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ard! Oh degenerate times, that living worth like that of Coke, of Windham, of Francis, of Erskine, should be no security to its possessors against the malice of libellers and pamphleteers !
If we were to be asked who were the Prince of Wales's most favoured associates, we should reply, all the most opulent, virtuous, and independent, among the dignified nobility of the land. Among the commons those who had distinguished themselves most for their talents, patriotism, and incorruptible public spirit. Such were the friends of his youth, and such are the chosen companions by whom now, in his maturer years, he is surrounded.
CONNECTION OF THE PRINCE OF WALES WITIL MRS. FITZHERBERT-O-REPORT OF A (LANDESTINE MARRIAGE--REFUTATION OF TUE CA. LUMNIES THAT HAVE BEEN PROPAGATED ON THIS SUBJECT--FIRST APPLICATIN OF THE PRINCE FOR THE PLYMENT OF HIS !CBT3-RE. FUSAL ON TIE PIRT OF UIS MIJESTYSPIRIT. ED LINE OF CONDUCT ADOPTED BY THE PRINCE
ON TOE OCCASION-REFLECTIONS ON TIE
STATE OF PARTIES AT THIS PERIOD-POLITICAL
To quit this subject, which perhaps may be considered by some as a digression, we shall now proceed to give some account of a transaction, which at the time it happened gave rise to much obloquy, and was the occasion, it
has been supposed, of causing a considerable coolness between the Prince and his royal father. The transaction to which we allude is the friendship which the Prince of Wales contracted with Mrs. Fitzherbert some time after the rupture of his intercourse with Mrs. Robinson. .
In the beginning of the year 1786, this new intercourse formed a topic of general discourse. Mrs. Fitzherbert, from the best information we have been able to obtain, was a widow lady, of great accomplishments and beauty, some years older than his Royal Highness the Prince of Wales. Her family was respectable ; she was niece on her father's side to Sir Edward Smythe, of Acton Burnel, in the county of Salop, and distantly related to the noble family of Sefton, in the kingdom of Ireland. Her sister was married to Sir Carnaby Haggerstone, a baronet of considerable respectability and fortune in the county of York.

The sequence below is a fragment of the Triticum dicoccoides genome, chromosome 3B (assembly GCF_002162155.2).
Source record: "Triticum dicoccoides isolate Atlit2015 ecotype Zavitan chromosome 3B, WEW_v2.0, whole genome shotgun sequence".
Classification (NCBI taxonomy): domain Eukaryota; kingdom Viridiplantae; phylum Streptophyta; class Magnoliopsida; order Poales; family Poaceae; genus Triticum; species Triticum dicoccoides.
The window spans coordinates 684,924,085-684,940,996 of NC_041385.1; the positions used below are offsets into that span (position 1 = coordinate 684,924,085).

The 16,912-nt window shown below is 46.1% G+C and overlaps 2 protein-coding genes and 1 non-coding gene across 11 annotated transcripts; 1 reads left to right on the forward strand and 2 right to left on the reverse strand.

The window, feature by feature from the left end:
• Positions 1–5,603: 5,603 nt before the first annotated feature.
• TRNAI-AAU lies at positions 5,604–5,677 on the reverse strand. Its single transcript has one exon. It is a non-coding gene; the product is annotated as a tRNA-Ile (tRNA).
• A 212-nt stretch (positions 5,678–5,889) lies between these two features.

When this connection was first publicly made known, a rumour was circulated, and through popular credulity obtained a much larger share of credit than it really deserved, that the Prince of Wales was privately married to Mrs. Fitzherbert. No one, at all acquainted with the genius of the British people, iced be told, that the more improbable any story is, the more greedily they listen to and devour it. Hence the facility with which impostors succeed in their devices, devices often so palpable that one cannot help wondering how any man with his eyes open could possibly be deceived by them.
That the heir apparent of the crown, or any other prince of the blood royal,
should not be privately married, was an event particularly guarded against by a celebrated act of parliament, passed soon after the commencement of the present reign, and commonly called the Royal Marriage Act. By this act of parliament it was declared, that the descendants of George II. except the offspring of such of the princesses as were married to, or might marry, foreign princes, were incapable of marrying till the age of five and twenty years, without his majesty's consent previously obtained, or, after the age of five and twenty, in the event of his majesty's refusal, without the consent of both houses of parliament. The marriage of the Prince of Wales with Mrs. Fitzherbert, therefore, if it had even taken place in point of form, was null and void in point of law. The children, if any had been born of this